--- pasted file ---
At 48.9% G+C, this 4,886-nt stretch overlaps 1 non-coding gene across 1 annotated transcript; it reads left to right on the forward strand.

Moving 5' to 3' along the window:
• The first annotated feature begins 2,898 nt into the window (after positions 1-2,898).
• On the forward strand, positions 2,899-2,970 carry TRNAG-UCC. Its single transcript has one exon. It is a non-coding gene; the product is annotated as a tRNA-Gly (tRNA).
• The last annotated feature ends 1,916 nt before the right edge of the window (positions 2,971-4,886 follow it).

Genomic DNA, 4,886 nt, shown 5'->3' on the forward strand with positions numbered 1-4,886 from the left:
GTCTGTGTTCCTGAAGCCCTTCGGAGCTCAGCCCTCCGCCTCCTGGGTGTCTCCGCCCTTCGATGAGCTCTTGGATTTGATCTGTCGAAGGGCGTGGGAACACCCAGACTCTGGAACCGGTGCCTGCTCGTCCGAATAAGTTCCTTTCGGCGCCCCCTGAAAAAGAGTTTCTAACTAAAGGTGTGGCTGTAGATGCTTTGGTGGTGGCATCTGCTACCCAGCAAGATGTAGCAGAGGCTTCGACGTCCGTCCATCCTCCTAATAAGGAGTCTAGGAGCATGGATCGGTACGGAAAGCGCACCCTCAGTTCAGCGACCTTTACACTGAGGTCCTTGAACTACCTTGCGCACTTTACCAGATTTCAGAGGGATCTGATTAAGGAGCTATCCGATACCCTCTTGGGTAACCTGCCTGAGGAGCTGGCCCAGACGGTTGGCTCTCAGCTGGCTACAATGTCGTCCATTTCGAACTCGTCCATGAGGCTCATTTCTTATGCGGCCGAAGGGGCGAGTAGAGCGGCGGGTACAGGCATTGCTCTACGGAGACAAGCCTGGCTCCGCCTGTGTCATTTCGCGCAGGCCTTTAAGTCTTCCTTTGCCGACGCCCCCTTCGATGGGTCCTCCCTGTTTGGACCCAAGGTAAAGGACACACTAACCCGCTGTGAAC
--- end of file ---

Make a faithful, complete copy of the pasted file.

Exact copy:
At 48.9% G+C, this 4,886-nt stretch overlaps 1 non-coding gene across 1 annotated transcript; it reads left to right on the forward strand.

Moving 5' to 3' along the window:
• The first annotated feature begins 2,898 nt into the window (after positions 1-2,898).
• On the forward strand, positions 2,899-2,970 carry TRNAG-UCC. Its single transcript has one exon. It is a non-coding gene; the product is annotated as a tRNA-Gly (tRNA).
• The last annotated feature ends 1,916 nt before the right edge of the window (positions 2,971-4,886 follow it).

Genomic DNA, 4,886 nt, shown 5'->3' on the forward strand with positions numbered 1-4,886 from the left:
GTCTGTGTTCCTGAAGCCCTTCGGAGCTCAGCCCTCCGCCTCCTGGGTGTCTCCGCCCTTCGATGAGCTCTTGGATTTGATCTGTCGAAGGGCGTGGGAACACCCAGACTCTGGAACCGGTGCCTGCTCGTCCGAATAAGTTCCTTTCGGCGCCCCCTGAAAAAGAGTTTCTAACTAAAGGTGTGGCTGTAGATGCTTTGGTGGTGGCATCTGCTACCCAGCAAGATGTAGCAGAGGCTTCGACGTCCGTCCATCCTCCTAATAAGGAGTCTAGGAGCATGGATCGGTACGGAAAGCGCACCCTCAGTTCAGCGACCTTTACACTGAGGTCCTTGAACTACCTTGCGCACTTTACCAGATTTCAGAGGGATCTGATTAAGGAGCTATCCGATACCCTCTTGGGTAACCTGCCTGAGGAGCTGGCCCAGACGGTTGGCTCTCAGCTGGCTACAATGTCGTCCATTTCGAACTCGTCCATGAGGCTCATTTCTTATGCGGCCGAAGGGGCGAGTAGAGCGGCGGGTACAGGCATTGCTCTACGGAGACAAGCCTGGCTCCGCCTGTGTCATTTCGCGCAGGCCTTTAAGTCTTCCTTTGCCGACGCCCCCTTCGATGGGTCCTCCCTGTTTGGACCCAAGGTAAAGGACACACTAACCCGCTGTGAAC